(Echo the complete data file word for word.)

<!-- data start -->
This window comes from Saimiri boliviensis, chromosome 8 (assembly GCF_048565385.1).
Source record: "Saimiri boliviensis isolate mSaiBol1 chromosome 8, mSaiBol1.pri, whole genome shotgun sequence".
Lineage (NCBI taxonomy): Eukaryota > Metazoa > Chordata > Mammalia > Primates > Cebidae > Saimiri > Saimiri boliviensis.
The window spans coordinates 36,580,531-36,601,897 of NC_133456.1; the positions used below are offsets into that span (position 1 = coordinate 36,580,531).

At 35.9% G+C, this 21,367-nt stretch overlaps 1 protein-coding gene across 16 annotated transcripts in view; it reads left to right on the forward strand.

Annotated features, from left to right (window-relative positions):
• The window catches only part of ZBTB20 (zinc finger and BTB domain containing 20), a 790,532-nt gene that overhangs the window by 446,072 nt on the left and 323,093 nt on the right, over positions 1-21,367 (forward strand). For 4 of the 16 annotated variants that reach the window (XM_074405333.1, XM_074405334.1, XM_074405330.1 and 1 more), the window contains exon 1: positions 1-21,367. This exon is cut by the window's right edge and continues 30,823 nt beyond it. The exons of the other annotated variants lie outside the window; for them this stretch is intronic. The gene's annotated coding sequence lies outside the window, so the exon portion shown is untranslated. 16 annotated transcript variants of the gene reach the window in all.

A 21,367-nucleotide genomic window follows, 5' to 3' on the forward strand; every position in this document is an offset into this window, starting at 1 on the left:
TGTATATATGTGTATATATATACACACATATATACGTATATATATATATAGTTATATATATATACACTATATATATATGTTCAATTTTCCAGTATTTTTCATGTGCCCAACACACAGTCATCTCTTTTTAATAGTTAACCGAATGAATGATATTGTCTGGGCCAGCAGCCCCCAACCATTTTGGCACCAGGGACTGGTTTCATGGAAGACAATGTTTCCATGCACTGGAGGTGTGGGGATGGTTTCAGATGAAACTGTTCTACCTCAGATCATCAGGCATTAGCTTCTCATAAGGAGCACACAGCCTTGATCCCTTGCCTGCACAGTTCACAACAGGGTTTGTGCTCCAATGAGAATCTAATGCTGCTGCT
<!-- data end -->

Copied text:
This window comes from Saimiri boliviensis, chromosome 8 (assembly GCF_048565385.1).
Source record: "Saimiri boliviensis isolate mSaiBol1 chromosome 8, mSaiBol1.pri, whole genome shotgun sequence".
Lineage (NCBI taxonomy): Eukaryota > Metazoa > Chordata > Mammalia > Primates > Cebidae > Saimiri > Saimiri boliviensis.
The window spans coordinates 36,580,531-36,601,897 of NC_133456.1; the positions used below are offsets into that span (position 1 = coordinate 36,580,531).

At 35.9% G+C, this 21,367-nt stretch overlaps 1 protein-coding gene across 16 annotated transcripts in view; it reads left to right on the forward strand.

Annotated features, from left to right (window-relative positions):
• The window catches only part of ZBTB20 (zinc finger and BTB domain containing 20), a 790,532-nt gene that overhangs the window by 446,072 nt on the left and 323,093 nt on the right, over positions 1-21,367 (forward strand). For 4 of the 16 annotated variants that reach the window (XM_074405333.1, XM_074405334.1, XM_074405330.1 and 1 more), the window contains exon 1: positions 1-21,367. This exon is cut by the window's right edge and continues 30,823 nt beyond it. The exons of the other annotated variants lie outside the window; for them this stretch is intronic. The gene's annotated coding sequence lies outside the window, so the exon portion shown is untranslated. 16 annotated transcript variants of the gene reach the window in all.

A 21,367-nucleotide genomic window follows, 5' to 3' on the forward strand; every position in this document is an offset into this window, starting at 1 on the left:
TGTATATATGTGTATATATATACACACATATATACGTATATATATATATAGTTATATATATATACACTATATATATATGTTCAATTTTCCAGTATTTTTCATGTGCCCAACACACAGTCATCTCTTTTTAATAGTTAACCGAATGAATGATATTGTCTGGGCCAGCAGCCCCCAACCATTTTGGCACCAGGGACTGGTTTCATGGAAGACAATGTTTCCATGCACTGGAGGTGTGGGGATGGTTTCAGATGAAACTGTTCTACCTCAGATCATCAGGCATTAGCTTCTCATAAGGAGCACACAGCCTTGATCCCTTGCCTGCACAGTTCACAACAGGGTTTGTGCTCCAATGAGAATCTAATGCTGCTGCT